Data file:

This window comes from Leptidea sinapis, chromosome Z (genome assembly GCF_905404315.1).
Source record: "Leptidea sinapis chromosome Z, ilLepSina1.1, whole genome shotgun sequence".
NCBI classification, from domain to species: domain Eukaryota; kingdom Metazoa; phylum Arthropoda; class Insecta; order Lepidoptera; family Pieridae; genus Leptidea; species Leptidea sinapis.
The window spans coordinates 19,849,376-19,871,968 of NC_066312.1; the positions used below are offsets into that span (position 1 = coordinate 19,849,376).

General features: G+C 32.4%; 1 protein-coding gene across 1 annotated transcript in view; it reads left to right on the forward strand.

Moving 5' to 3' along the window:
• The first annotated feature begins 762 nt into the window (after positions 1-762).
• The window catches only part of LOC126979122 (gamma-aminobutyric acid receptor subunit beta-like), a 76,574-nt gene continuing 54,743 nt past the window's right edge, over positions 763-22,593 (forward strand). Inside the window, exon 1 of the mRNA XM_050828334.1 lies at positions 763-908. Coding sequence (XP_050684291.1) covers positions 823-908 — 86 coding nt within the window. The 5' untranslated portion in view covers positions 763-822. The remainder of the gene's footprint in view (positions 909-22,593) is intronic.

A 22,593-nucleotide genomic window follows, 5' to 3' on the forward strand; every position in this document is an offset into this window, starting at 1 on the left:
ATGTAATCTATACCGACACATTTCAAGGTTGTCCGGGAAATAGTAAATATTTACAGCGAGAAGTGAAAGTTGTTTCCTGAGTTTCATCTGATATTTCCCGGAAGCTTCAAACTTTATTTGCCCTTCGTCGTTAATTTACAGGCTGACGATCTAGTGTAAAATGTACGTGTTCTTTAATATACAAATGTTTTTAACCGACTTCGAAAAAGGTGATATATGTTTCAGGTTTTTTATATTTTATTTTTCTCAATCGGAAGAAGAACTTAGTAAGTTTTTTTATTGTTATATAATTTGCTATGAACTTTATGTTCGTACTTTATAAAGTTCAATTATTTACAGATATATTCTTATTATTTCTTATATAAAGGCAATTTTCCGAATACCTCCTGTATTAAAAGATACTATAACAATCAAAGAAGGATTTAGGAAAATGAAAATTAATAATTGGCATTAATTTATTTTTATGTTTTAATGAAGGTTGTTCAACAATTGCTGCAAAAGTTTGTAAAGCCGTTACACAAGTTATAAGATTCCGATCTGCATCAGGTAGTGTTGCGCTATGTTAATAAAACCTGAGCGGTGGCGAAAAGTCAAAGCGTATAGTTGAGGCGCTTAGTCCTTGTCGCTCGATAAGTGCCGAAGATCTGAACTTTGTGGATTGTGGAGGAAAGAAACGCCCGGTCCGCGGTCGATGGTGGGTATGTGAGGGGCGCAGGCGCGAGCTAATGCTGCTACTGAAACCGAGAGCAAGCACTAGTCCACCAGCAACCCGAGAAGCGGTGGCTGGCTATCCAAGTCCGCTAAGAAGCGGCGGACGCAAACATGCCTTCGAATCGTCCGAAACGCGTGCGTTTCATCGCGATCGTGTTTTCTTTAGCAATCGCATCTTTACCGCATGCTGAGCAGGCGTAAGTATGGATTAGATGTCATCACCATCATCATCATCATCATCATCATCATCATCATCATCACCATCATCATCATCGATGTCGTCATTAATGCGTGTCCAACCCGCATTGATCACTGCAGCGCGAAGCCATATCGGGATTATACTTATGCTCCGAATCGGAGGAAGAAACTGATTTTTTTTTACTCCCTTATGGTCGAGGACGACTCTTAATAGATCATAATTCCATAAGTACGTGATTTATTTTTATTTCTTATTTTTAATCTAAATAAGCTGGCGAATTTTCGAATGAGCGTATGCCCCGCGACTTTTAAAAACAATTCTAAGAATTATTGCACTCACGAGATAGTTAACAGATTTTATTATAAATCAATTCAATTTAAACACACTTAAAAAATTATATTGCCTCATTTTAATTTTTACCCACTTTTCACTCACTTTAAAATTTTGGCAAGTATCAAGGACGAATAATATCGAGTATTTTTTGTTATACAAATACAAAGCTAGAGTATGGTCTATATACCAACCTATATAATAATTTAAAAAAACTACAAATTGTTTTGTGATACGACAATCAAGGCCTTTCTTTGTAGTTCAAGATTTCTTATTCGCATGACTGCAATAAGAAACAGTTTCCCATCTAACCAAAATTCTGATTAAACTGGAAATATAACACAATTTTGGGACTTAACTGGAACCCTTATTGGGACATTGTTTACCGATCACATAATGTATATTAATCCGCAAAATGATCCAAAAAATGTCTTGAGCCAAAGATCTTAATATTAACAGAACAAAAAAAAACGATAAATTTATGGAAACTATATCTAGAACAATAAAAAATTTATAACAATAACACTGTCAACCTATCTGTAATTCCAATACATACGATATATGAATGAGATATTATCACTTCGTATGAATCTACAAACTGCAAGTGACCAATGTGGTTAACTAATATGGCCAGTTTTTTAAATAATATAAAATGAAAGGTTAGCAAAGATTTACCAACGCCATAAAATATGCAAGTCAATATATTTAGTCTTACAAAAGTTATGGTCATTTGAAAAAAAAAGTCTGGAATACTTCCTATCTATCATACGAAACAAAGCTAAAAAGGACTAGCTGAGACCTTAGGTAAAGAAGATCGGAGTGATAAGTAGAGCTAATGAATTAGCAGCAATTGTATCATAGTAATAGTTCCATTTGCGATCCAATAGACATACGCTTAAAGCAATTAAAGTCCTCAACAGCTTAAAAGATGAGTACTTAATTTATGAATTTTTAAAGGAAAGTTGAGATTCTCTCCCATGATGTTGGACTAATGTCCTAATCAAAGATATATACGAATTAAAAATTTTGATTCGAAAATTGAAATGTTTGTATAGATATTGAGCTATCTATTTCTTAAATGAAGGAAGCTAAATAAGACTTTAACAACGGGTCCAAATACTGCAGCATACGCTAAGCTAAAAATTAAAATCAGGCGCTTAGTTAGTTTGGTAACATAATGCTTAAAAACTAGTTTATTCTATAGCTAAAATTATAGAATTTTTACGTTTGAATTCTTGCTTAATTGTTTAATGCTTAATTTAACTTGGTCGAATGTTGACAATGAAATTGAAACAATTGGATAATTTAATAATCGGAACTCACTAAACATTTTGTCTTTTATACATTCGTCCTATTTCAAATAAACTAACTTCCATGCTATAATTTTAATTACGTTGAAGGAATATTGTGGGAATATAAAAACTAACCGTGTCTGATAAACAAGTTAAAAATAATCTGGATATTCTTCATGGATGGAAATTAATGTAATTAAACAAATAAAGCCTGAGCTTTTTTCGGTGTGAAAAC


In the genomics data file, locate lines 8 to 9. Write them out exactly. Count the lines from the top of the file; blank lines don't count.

• The window catches only part of LOC126979122 (gamma-aminobutyric acid receptor subunit beta-like), a 76,574-nt gene continuing 54,743 nt past the window's right edge, over positions 763-22,593 (forward strand). Inside the window, exon 1 of the mRNA XM_050828334.1 lies at positions 763-908. Coding sequence (XP_050684291.1) covers positions 823-908 — 86 coding nt within the window. The 5' untranslated portion in view covers positions 763-822. The remainder of the gene's footprint in view (positions 909-22,593) is intronic.

A 22,593-nucleotide genomic window follows, 5' to 3' on the forward strand; every position in this document is an offset into this window, starting at 1 on the left: